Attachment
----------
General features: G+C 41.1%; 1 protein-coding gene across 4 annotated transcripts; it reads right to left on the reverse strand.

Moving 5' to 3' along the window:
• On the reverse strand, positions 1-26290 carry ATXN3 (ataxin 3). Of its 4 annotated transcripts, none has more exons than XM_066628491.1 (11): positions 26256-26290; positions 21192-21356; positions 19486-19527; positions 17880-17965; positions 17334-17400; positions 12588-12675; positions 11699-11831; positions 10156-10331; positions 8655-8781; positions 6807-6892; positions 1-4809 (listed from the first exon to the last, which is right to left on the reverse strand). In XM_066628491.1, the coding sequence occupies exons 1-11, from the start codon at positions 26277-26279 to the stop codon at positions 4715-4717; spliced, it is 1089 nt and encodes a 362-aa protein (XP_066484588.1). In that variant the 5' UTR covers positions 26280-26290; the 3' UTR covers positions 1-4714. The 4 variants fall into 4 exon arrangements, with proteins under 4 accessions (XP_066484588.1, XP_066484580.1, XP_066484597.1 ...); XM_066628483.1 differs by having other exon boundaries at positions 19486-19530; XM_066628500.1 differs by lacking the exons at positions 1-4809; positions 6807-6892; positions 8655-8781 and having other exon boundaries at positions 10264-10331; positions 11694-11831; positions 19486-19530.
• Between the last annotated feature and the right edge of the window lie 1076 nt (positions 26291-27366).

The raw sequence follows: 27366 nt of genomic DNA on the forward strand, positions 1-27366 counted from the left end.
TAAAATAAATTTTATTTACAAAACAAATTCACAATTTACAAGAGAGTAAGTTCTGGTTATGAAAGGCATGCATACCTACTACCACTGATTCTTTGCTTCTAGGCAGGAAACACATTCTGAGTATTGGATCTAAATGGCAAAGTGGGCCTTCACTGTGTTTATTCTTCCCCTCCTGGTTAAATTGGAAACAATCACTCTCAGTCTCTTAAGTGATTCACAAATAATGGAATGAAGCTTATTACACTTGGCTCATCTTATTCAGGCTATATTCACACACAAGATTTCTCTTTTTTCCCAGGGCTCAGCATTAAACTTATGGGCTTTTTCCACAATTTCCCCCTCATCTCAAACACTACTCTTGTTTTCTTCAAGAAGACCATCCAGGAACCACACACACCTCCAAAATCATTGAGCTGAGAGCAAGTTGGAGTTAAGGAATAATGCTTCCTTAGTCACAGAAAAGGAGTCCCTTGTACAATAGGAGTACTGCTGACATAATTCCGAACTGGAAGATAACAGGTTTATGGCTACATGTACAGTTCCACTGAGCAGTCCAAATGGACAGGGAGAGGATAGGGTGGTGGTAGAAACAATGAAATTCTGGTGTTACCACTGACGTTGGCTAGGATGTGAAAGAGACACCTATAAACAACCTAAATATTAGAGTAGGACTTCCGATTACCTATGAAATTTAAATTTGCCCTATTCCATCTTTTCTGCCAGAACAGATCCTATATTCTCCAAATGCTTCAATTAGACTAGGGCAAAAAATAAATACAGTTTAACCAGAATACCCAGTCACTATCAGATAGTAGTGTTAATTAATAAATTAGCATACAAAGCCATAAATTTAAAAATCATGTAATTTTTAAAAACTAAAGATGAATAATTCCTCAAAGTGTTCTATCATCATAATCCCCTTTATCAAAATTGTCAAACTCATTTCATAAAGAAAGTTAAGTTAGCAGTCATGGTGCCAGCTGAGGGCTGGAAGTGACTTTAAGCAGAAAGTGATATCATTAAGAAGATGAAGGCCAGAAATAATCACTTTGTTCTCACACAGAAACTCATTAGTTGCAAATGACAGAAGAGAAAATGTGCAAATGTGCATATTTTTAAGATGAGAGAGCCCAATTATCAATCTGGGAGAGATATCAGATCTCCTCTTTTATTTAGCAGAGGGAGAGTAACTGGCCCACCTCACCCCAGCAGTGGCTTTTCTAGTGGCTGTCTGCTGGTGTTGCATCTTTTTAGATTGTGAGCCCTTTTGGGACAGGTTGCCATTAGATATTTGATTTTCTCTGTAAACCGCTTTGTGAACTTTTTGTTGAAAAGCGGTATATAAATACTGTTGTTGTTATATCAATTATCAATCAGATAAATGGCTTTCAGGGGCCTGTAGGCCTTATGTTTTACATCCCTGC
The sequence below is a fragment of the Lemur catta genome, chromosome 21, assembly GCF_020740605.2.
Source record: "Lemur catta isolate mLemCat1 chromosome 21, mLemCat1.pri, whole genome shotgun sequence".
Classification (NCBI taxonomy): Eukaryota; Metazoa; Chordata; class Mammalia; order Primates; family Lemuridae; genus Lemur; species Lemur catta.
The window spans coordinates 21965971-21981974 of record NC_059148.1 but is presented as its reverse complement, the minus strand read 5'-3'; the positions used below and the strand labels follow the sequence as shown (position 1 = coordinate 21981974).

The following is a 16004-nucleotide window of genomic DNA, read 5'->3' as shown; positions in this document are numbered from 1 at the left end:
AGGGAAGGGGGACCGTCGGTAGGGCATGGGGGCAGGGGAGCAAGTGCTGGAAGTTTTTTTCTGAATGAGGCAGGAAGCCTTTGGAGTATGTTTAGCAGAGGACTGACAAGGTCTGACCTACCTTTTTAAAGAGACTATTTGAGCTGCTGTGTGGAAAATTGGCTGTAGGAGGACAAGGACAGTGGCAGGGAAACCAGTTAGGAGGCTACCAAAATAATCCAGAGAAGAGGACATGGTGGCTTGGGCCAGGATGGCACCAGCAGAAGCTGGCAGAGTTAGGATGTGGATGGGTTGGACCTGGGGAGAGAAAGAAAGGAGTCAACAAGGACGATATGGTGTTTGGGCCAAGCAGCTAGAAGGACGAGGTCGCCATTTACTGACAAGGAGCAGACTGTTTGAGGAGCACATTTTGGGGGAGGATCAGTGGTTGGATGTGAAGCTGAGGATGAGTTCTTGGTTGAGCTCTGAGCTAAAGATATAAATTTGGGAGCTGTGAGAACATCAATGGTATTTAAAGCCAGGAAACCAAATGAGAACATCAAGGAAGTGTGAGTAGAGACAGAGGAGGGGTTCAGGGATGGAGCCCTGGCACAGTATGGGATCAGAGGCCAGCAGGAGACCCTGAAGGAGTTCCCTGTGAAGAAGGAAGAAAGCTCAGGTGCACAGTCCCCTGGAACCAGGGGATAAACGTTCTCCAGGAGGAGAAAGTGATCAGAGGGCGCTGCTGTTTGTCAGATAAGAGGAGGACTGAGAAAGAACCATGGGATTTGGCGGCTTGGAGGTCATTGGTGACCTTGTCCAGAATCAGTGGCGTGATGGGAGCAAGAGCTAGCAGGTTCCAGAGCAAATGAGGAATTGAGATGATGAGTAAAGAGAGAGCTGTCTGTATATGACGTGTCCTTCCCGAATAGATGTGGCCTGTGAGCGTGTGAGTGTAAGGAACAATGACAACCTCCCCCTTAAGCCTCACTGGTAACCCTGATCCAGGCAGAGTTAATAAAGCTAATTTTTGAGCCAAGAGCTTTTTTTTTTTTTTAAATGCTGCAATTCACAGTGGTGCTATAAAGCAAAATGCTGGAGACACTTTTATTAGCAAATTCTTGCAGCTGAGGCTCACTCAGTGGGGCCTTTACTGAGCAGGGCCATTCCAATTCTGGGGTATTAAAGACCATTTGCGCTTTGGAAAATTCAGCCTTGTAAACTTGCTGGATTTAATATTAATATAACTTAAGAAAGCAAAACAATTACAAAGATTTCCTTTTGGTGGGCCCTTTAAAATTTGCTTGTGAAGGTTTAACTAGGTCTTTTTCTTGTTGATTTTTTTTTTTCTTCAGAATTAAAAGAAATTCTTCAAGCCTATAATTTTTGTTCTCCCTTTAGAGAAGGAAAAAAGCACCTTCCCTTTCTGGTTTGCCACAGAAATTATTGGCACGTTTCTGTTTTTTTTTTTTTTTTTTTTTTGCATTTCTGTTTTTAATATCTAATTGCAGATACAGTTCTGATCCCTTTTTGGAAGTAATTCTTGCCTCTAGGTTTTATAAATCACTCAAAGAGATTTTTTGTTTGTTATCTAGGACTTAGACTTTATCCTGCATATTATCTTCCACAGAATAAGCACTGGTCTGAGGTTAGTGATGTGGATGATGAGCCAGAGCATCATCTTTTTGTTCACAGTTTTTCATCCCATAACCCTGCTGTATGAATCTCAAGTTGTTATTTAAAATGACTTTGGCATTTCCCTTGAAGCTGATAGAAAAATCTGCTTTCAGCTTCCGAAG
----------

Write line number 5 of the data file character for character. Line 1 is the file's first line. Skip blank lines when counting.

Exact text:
The raw sequence follows: 27366 nt of genomic DNA on the forward strand, positions 1-27366 counted from the left end.